009: Book of Mormon Lesson 32: Alma 53-63

August 16, 2012

Engaging Gospel Doctrine

The Book of Alma concludes with a bang as we read of wars of multiple fronts and severe internal turmoil and dissent. We can learn a great deal from the behavior of Moroni, Helaman, and their armies. And of course we can’t forget the 2000 stripling warriors and their mothers! There are several embedded letters in these accounts, from which we can draw many lessons. Look for an underappreciated gem in Pahoran’s response to Moroni, which provides a powerful model of interpersonal communication, trust, and conflict resolution.

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Look forward to an engaging discussion with DanielleJaredAmanda and Jason.

After you listen to the lesson and class discussion, please post your comments and questions here on the blog and continue the conversation!

 

You can access my Lesson Notes here.

Read an important and plausible interpretation of the Stripling Warriors story by a member of the military here. http://rationalfaiths.com/war/

 

Thanks to Jared Mooney of Dirty Water Sound & Music and James Estrada of Oak Street Audio for their postproduction work with an amazing turnaround.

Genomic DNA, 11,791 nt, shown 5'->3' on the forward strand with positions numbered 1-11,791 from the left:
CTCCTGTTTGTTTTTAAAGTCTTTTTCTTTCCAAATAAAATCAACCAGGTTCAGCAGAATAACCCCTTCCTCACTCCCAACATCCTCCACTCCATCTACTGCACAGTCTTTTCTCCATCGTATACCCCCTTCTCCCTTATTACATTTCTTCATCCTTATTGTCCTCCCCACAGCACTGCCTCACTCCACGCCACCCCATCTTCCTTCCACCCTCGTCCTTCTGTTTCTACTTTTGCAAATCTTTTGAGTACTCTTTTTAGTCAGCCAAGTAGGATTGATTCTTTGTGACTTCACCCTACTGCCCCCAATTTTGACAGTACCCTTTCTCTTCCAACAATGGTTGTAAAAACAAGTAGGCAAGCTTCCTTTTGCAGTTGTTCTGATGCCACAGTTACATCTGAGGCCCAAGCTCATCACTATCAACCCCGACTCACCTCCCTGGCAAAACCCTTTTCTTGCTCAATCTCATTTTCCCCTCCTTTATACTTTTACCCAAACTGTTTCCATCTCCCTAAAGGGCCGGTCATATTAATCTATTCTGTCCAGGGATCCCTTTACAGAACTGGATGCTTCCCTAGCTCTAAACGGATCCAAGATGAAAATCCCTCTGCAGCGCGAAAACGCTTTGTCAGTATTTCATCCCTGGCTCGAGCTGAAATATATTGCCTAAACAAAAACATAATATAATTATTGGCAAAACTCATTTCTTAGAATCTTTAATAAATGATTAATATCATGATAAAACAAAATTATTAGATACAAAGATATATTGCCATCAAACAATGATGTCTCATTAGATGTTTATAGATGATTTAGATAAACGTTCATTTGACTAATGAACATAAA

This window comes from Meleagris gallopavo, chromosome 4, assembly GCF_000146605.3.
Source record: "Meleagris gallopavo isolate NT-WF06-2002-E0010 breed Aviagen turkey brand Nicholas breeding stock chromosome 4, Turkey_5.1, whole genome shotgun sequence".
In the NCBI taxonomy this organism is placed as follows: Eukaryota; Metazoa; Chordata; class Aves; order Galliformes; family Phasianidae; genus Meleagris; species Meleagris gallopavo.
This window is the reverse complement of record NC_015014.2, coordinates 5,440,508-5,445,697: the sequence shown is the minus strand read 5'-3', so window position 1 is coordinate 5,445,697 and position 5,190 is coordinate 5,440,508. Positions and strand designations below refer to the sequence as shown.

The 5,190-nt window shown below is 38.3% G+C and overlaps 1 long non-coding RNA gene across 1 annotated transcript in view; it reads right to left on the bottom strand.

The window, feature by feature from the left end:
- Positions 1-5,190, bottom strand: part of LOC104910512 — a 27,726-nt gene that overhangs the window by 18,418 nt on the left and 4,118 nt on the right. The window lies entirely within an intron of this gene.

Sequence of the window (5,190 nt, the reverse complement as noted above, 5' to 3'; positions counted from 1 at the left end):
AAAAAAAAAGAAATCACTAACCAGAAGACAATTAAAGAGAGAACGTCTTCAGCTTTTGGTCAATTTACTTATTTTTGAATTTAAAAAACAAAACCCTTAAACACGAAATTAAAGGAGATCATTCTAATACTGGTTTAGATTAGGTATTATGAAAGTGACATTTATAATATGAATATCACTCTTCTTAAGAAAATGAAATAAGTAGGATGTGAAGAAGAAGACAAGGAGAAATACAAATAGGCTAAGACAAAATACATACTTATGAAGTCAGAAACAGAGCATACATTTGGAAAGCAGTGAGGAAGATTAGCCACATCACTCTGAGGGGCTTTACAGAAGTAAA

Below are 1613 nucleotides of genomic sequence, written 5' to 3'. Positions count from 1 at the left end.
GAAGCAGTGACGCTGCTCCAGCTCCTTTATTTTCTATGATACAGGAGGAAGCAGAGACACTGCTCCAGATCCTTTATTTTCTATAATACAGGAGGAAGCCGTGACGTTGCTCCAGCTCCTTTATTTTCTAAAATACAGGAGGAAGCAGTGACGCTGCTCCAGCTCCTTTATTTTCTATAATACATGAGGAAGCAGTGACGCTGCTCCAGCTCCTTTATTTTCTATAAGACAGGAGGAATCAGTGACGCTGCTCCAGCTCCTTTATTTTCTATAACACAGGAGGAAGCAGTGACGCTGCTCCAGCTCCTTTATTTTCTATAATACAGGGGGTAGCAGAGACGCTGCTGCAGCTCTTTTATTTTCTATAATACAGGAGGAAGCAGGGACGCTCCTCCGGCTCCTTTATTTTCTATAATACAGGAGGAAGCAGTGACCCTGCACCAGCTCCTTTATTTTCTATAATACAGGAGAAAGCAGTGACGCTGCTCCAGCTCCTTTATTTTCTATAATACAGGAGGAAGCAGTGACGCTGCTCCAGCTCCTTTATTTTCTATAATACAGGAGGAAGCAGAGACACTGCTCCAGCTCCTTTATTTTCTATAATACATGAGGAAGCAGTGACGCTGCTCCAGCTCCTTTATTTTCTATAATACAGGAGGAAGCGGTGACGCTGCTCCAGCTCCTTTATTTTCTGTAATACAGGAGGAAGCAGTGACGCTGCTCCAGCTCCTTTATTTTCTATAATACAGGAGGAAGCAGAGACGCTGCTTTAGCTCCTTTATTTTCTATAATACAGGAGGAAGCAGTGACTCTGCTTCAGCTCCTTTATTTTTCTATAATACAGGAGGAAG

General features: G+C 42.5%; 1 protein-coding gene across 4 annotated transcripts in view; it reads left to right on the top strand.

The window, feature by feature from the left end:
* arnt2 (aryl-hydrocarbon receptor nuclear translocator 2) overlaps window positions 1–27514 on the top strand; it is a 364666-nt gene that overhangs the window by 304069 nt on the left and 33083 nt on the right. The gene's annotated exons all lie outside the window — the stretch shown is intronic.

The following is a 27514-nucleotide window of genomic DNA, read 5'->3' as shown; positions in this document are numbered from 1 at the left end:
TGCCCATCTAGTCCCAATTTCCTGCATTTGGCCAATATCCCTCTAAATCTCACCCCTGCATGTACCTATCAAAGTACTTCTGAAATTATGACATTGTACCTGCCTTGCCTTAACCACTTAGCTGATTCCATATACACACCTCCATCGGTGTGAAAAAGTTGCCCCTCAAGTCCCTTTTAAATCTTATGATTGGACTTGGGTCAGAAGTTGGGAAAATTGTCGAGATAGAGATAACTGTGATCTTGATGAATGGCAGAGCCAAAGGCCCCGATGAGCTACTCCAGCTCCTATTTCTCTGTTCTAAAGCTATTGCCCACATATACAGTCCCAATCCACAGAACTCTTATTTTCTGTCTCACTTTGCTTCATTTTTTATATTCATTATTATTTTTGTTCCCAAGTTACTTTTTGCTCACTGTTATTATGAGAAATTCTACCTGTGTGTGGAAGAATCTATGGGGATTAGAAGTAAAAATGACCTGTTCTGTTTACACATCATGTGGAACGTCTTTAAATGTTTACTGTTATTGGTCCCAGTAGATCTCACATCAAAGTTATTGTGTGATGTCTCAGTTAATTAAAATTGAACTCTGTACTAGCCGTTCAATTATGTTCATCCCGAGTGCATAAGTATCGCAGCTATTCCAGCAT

3 Responses to “009: Book of Mormon Lesson 32: Alma 53-63”

  1. SteveS Says:

    1) What was Ammoron’s fraud? It seems Ammoron’s justification for war was in part revenge for Teancum’s black ops murder of Ammoron’s brother, and partly due to perceived wrongs to the Lamanites reaching as far back as the earliest days in the new world, when Nephi’s people and Laman’s people separated. Ammoron’s solution: make the Nephites submit to rightful rule by Lamanites so that Nephites wouldn’t keep coming to them and causing so much destruction. Thoughts?

    2) Captain Moroni seems full of threats and bloody oaths–is this righteous indignation or stepping over the line when he promises to bring the fight into Lamanite lands, killing women and children? Later he threatens the same thing to Pahoran (then makes good on his promise against Pachus and his enablers). I think would be afraid of a person like Moroni if he lived in our day and age. I have a feeling that we as a society would probably lock him up for treason or terrorism. Thoughts?

    Reply

  2. Whitney Says:

    A comment on how this lesson went in my ward: The end of the discussion was about how amazing the mothers of the stripling warriors are. This was followed by comments on how much work stay-at-home mothers do, followed by the importance of stay-at-home mothers. As a solo mom, this was totally rubbing me the wrong way and I spoke up. These women had lost 1,005 men. Many of them were likely single mothers at some point, and possibly still single mothers when their sons went to war. And yet, they and their families flourished. They raised children who were healthy and strong, in spirit and body. If anything, this story is an incredible testament to solo moms who fulfill the role of both breadwinner and homemaker.

    Reply

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